The art room at Riverview East showcases the diversity of art created by students under Stier’s guidance.

Beside the door hangs a skateboard adorned with birch branches. On a table, a painted sneaker sits in front of a reminder about Vans’ Custom Culture shoe design competition. And in the corner, a half-dozen old newspaper boxes, donated by the Macomb Daily for the Little Free Libraries project, are lined up, awaiting students’ creative efforts.

“I’m pushing students to use their creativity and their existing skills to create a project that effects the larger community, beyond the bubble of our classroom.”

Students enjoy the freedom this approach offers.

“There’s no structure. There’s not a path you have to follow.” said student Sebastian Evans. “You come up with an idea, run it past Jay, and he’ll point you in the right direction to make it happen.”

And in making it happen, they learn not only about art but also about collaboration, persistence, and leadership.

Related: A Photo Tour of the Riverview East Art Room

By the Numbers: Property Tax Revenues

Marine City’s proposed budget and tax increase is making waves with residents. This series will take a closer look at the numbers behind the controversy.

Budget Overview
Property Tax Revenues

Property Tax Revenue

2010-2011 2011-2012 2012-2013 2013-2014 2014-2015 2015-2016*
1,727,303 1,594,350 1,553,851 1,471,000 1,421,000 1,430,000


There is no question that property tax revenues fell sharply during the recession. Understanding how long it will take for the city to recover some of that lost revenue is a far more complex matter.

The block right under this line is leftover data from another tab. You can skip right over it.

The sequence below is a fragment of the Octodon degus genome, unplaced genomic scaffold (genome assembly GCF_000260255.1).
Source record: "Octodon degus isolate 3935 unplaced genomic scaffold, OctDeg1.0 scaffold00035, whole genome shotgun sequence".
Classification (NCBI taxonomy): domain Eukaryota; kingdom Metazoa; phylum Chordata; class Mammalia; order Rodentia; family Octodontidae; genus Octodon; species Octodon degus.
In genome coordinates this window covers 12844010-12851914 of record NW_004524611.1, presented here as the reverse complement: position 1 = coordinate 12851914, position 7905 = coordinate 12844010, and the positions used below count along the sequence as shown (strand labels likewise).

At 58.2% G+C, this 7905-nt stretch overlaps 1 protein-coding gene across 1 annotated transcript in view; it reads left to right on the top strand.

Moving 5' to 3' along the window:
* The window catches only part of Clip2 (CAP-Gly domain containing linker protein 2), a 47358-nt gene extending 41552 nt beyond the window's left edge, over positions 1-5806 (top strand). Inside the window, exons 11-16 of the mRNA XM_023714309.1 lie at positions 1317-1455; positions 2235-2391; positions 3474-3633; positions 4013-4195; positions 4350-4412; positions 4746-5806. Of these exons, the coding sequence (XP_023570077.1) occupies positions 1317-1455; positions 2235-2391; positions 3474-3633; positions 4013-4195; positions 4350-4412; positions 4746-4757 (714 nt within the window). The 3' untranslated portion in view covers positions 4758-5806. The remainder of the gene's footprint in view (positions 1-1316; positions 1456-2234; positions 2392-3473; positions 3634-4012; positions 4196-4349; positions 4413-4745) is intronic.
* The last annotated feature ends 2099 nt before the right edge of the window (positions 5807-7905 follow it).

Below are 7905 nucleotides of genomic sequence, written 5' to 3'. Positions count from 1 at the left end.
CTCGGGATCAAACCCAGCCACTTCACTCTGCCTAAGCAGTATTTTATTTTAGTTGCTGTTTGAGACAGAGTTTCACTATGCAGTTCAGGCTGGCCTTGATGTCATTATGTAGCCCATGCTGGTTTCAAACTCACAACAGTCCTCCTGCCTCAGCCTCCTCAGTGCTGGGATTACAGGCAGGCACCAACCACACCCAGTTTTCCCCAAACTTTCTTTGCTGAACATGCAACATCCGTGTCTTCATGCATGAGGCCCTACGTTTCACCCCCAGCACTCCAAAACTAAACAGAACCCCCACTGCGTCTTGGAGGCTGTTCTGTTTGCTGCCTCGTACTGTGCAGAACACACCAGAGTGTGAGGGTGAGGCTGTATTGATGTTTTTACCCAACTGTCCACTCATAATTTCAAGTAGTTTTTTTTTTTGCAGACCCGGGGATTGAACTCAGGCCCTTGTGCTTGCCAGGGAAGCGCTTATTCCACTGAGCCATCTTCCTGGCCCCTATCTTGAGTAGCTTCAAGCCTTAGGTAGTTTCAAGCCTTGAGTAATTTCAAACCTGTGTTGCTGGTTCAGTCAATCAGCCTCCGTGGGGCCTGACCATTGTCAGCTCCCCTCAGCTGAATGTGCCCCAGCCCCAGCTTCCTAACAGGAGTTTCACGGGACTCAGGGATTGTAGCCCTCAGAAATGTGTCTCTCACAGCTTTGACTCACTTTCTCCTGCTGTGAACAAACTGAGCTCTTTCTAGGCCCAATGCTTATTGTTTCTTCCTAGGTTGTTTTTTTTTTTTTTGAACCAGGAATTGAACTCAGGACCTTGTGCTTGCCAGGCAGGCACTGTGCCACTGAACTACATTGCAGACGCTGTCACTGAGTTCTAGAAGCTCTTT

In a presentation at the city’s town hall meeting, acting City Manager Don Tillery pointed to a forecast that it would take until 2028 for revenues to recover to the 2008-09 peak. That forecast only told part of the story.

Passed in 1994, Michigan’s Proposal A limits increases in taxable value to the rate of inflation or 5 percent, whichever is greater. Recent inflation rates have been much lower, averaging under 2 percent, and it is on that number that the 20 year recovery forecast is based. At 1.75 percent average inflation, it will take until 2028 for property tax revenues to reach 2008 levels.

But that assumes no housing turnover in that time.

Foreclosures and home sales hastened the decline of tax receipts to a pace that far exceeded the inflation-indexed declines permissible under Proposal A. When a home is sold, those limits do not apply and taxable value resets freely to current market value. While this sped the drop in revenues, it will also increase the pace of recovery.

Over the last year real estate sales in Marine City have averaged 17 sales per month, and the median selling price has more than doubled over the last five years. Renewed strength in the housing market will accelerate the pace of property tax revenue growth well beyond the inflation-based predictions featured in Tillery’s presentation.

By the Numbers: Marine City Budget Overview

Marine City’s proposed budget and tax increase is making waves with residents. This series will take a closer look at the numbers behind the controversy.

Budget Overview
Property Tax Revenues

Total Budget

2013-2014 2014-2015 2015-2016*
3,023,094 2,657,390 2,663,930

* projected

The 2015-16 proposed budget reverses a long downward trend in spending as the city plans to make come capital improvements despite difficult financial circumstances.

Several departments are seeking increases in spending, most notably the Marine City Police Department, and funds are allocated for multiple capital improvement projects for police, public works, and buildings and grounds. Those projects will be explored in detail by department in future installments of this series.

A series of public budget workshops were held to reconcile the proposed budget with city revenues but changes to the budget that resulted from those meetings have not yet been published. The council will vote May 21 on a public safety millage increase and new water fees and rates, which will raise the funds needed to make up the current budget shortfall.